User Flow is a visual representation of the sequence of actions that a user performs to achieve a specific goal on a website or application. Most often it is a diagram or flowchart, with each element corresponding to one action by the user as they interact with the product. User Flow can describe actions from the application entry point to the final action, or some separate function.
There are many paths a user can take while interacting with a product, and User Flow diagrams can describe any of them. This helps UX designers create intuitive, user-friendly interfaces.
An application’s success largely depends on the convenience, interface, logical operation, and predictability for each action by the user. With the help of User Flow, a developer can see interaction with the product from the user’s standpoint.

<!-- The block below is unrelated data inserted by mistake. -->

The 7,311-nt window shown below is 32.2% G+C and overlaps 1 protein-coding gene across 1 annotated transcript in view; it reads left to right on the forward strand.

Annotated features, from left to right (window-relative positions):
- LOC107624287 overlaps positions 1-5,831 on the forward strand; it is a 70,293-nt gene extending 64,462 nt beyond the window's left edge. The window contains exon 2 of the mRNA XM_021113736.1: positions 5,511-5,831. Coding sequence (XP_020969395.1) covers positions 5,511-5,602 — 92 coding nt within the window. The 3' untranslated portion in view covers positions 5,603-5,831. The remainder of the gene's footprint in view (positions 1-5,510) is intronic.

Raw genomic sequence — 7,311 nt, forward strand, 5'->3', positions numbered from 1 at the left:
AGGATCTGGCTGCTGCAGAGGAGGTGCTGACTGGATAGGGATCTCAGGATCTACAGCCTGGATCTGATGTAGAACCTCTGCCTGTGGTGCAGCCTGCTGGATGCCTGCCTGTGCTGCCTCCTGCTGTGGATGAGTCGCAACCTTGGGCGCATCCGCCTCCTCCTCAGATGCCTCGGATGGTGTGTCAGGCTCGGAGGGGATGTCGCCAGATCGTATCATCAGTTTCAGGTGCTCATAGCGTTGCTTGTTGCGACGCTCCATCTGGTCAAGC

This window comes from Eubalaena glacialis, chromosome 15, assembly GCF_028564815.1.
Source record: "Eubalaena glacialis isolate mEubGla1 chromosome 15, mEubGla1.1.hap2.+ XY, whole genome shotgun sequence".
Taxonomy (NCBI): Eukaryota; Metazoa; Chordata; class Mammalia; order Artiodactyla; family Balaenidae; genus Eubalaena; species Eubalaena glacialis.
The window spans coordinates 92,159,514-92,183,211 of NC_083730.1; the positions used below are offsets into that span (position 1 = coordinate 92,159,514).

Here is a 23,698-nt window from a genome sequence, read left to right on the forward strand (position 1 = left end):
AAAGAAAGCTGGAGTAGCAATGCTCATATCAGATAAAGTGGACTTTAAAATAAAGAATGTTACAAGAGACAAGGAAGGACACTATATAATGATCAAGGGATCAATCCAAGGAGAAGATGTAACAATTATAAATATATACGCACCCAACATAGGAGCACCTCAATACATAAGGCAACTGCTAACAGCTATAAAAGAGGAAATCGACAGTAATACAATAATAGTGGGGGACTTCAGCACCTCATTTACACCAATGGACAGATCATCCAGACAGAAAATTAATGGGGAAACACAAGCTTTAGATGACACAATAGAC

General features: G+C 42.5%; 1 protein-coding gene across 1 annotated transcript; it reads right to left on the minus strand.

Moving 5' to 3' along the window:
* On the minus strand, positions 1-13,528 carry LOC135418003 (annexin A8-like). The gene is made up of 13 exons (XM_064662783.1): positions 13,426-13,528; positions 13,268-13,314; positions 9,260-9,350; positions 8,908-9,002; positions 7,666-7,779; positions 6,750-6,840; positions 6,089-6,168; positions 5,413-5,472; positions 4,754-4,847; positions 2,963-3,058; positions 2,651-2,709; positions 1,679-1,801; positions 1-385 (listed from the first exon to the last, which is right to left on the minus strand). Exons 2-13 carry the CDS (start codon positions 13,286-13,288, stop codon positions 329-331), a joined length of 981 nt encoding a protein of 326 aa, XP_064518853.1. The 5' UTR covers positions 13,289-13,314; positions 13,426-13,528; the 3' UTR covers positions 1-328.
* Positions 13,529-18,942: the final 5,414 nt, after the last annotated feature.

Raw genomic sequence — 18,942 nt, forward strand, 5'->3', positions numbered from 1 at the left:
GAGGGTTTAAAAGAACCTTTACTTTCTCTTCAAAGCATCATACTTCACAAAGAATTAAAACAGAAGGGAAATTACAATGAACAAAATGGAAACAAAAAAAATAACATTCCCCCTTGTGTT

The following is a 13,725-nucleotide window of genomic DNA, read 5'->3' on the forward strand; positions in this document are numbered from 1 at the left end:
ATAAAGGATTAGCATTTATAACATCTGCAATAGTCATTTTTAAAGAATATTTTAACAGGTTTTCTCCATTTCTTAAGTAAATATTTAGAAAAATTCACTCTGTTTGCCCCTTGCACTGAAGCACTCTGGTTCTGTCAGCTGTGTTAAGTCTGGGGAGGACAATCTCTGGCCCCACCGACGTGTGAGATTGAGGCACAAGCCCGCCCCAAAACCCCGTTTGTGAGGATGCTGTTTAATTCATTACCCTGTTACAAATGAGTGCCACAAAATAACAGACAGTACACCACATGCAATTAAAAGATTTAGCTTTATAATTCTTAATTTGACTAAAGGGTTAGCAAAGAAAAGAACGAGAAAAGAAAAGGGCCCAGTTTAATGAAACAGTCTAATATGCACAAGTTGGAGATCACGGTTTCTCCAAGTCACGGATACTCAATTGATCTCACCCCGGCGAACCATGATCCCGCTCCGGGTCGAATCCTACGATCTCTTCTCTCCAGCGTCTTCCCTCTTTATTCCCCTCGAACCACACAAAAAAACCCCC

User Flow allows you to understand whether the product’s processes are built efficiently and whether they end logically. The more functions an app performs, the more pathways will need to be calculated.
Visual presentation is important for facilitating interaction between the customer and the developer, as well as for coordinating work within a team.
Let’s say a store that sells electronics and home appliances has an app. A typical user journey when making a purchase would look like this:
These are basic steps that a user takes to complete a single task. This kind of User Flow is called Task Flow and consists of a simple flowchart. There are also Wire Flows, which combine flowcharts with rough sketches of the screen, and Screen Flows, which use elaborate, detailed application elements. The overall User Flow could be a mix of these components depending on the task.
When writing a User Flow, you must first understand who the user will be, what their goal is, and what steps they will need to take to achieve that goal. Answering these questions is one of the first steps in working with diagrams.
Here are some tips for improving user flows: